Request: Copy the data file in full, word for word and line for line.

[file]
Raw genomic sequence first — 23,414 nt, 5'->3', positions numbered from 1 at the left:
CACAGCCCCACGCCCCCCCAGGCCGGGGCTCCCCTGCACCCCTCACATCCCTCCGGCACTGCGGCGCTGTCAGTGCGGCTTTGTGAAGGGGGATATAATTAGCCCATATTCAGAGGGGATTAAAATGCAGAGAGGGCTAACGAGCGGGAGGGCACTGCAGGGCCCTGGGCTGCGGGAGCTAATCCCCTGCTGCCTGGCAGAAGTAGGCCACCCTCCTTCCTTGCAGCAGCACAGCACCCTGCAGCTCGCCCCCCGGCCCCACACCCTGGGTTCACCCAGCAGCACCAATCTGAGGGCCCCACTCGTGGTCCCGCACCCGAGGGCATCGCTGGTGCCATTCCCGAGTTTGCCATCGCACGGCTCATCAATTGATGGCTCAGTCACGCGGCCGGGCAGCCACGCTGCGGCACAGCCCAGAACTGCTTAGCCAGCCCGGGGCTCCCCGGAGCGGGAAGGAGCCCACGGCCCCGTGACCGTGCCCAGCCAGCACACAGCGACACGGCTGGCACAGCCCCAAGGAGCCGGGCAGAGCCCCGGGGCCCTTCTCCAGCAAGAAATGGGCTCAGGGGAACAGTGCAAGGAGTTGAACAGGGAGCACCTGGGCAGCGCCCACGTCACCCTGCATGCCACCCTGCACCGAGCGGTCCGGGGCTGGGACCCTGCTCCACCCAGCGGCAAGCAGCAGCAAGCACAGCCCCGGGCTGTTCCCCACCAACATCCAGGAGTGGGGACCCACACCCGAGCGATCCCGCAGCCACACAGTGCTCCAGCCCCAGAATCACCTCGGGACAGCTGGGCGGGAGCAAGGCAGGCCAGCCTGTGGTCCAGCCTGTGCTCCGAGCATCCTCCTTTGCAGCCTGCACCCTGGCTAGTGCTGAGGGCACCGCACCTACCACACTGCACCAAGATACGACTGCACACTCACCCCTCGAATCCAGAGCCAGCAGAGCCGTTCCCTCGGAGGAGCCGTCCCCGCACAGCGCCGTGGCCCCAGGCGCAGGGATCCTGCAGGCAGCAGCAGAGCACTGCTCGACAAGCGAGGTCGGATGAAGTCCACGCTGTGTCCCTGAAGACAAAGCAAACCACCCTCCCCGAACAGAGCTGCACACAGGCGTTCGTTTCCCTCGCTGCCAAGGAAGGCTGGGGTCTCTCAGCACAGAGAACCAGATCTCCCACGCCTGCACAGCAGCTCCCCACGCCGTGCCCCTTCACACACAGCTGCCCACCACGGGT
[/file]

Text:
Raw genomic sequence first — 23,414 nt, 5'->3', positions numbered from 1 at the left:
CACAGCCCCACGCCCCCCCAGGCCGGGGCTCCCCTGCACCCCTCACATCCCTCCGGCACTGCGGCGCTGTCAGTGCGGCTTTGTGAAGGGGGATATAATTAGCCCATATTCAGAGGGGATTAAAATGCAGAGAGGGCTAACGAGCGGGAGGGCACTGCAGGGCCCTGGGCTGCGGGAGCTAATCCCCTGCTGCCTGGCAGAAGTAGGCCACCCTCCTTCCTTGCAGCAGCACAGCACCCTGCAGCTCGCCCCCCGGCCCCACACCCTGGGTTCACCCAGCAGCACCAATCTGAGGGCCCCACTCGTGGTCCCGCACCCGAGGGCATCGCTGGTGCCATTCCCGAGTTTGCCATCGCACGGCTCATCAATTGATGGCTCAGTCACGCGGCCGGGCAGCCACGCTGCGGCACAGCCCAGAACTGCTTAGCCAGCCCGGGGCTCCCCGGAGCGGGAAGGAGCCCACGGCCCCGTGACCGTGCCCAGCCAGCACACAGCGACACGGCTGGCACAGCCCCAAGGAGCCGGGCAGAGCCCCGGGGCCCTTCTCCAGCAAGAAATGGGCTCAGGGGAACAGTGCAAGGAGTTGAACAGGGAGCACCTGGGCAGCGCCCACGTCACCCTGCATGCCACCCTGCACCGAGCGGTCCGGGGCTGGGACCCTGCTCCACCCAGCGGCAAGCAGCAGCAAGCACAGCCCCGGGCTGTTCCCCACCAACATCCAGGAGTGGGGACCCACACCCGAGCGATCCCGCAGCCACACAGTGCTCCAGCCCCAGAATCACCTCGGGACAGCTGGGCGGGAGCAAGGCAGGCCAGCCTGTGGTCCAGCCTGTGCTCCGAGCATCCTCCTTTGCAGCCTGCACCCTGGCTAGTGCTGAGGGCACCGCACCTACCACACTGCACCAAGATACGACTGCACACTCACCCCTCGAATCCAGAGCCAGCAGAGCCGTTCCCTCGGAGGAGCCGTCCCCGCACAGCGCCGTGGCCCCAGGCGCAGGGATCCTGCAGGCAGCAGCAGAGCACTGCTCGACAAGCGAGGTCGGATGAAGTCCACGCTGTGTCCCTGAAGACAAAGCAAACCACCCTCCCCGAACAGAGCTGCACACAGGCGTTCGTTTCCCTCGCTGCCAAGGAAGGCTGGGGTCTCTCAGCACAGAGAACCAGATCTCCCACGCCTGCACAGCAGCTCCCCACGCCGTGCCCCTTCACACACAGCTGCCCACCACGGGT